One of the ongoing debates among Bible scholars and Bible readers is understanding what it means that human beings are made “in the image of God”. (Gen 1:27)
Often “made in the image of God” is meant to indicate that human beings have an innate dignity, that there is worth to every one. Or, alternatively, that there is an aspect of God’s essence embedded in every one of us. Some Bible scholars argue for a more straightforward response. The Hebrew word for “image, “tzelem” literally means “sculpture”-therefore human beings are, quite literally God’s walking, talking icon. A sculpture of God.
Or, as we might put it, God’s avatar. Rabbi Abraham Joshua Heschel taught that the reason we are forbidden to make an image of God is because God already has an image-us. Imagine life if we really treated one another like a walking, talking, breathing, moving avatar for God. We would be more solicitous and respectful of one another; we would cut each other a lot more slack; we would have more kindness and compassion for one another-and maybe, just maybe, just maybe; we would think twice, or maybe more than twice, before doing physical harm to one another.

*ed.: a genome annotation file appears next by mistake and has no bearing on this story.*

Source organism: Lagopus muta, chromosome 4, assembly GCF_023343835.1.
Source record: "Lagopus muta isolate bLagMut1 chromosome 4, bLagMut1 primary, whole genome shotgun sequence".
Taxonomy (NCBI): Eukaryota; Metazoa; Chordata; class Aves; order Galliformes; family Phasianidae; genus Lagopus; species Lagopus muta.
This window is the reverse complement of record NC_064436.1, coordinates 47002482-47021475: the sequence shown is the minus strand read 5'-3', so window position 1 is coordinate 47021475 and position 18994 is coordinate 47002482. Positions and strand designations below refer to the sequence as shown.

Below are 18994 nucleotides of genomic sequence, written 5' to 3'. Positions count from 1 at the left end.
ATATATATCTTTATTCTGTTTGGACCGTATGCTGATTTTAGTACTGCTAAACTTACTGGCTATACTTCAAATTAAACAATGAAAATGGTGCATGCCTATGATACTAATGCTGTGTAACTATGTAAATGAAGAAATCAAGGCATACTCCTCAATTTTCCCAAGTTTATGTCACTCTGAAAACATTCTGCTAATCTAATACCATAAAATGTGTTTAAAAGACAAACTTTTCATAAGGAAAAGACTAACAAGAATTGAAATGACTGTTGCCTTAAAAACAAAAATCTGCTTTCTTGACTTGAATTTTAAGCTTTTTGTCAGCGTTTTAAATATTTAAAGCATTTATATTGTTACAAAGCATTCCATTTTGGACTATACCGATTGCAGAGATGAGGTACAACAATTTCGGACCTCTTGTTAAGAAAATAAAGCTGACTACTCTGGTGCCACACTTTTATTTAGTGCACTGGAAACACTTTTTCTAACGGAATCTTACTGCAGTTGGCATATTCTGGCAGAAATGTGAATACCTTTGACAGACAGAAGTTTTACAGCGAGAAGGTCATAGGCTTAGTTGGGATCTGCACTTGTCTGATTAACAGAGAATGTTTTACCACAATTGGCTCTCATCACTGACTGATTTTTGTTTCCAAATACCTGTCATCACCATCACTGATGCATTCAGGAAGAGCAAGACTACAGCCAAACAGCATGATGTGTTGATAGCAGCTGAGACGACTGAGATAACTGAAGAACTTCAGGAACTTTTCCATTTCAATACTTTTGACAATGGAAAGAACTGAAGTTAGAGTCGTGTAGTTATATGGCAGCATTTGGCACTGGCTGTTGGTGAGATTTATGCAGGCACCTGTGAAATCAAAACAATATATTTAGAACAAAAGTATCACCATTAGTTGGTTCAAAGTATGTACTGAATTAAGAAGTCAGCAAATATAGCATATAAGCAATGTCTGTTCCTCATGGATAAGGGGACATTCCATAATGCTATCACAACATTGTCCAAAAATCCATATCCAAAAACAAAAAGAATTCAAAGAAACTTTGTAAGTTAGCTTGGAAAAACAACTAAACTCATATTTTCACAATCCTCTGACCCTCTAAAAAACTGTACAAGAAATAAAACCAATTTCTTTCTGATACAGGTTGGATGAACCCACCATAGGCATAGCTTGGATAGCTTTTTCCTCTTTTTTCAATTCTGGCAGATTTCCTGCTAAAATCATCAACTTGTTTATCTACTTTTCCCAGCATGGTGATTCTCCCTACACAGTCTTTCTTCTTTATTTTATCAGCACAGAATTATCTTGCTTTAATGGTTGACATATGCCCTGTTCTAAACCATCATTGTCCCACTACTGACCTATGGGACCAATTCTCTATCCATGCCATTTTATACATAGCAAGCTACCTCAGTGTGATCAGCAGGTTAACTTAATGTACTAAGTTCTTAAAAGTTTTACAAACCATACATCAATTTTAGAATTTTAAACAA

As we bid goodbye to another week of pain in the world and the unbelievable cruelty of human beings one to the other-shabbat shalom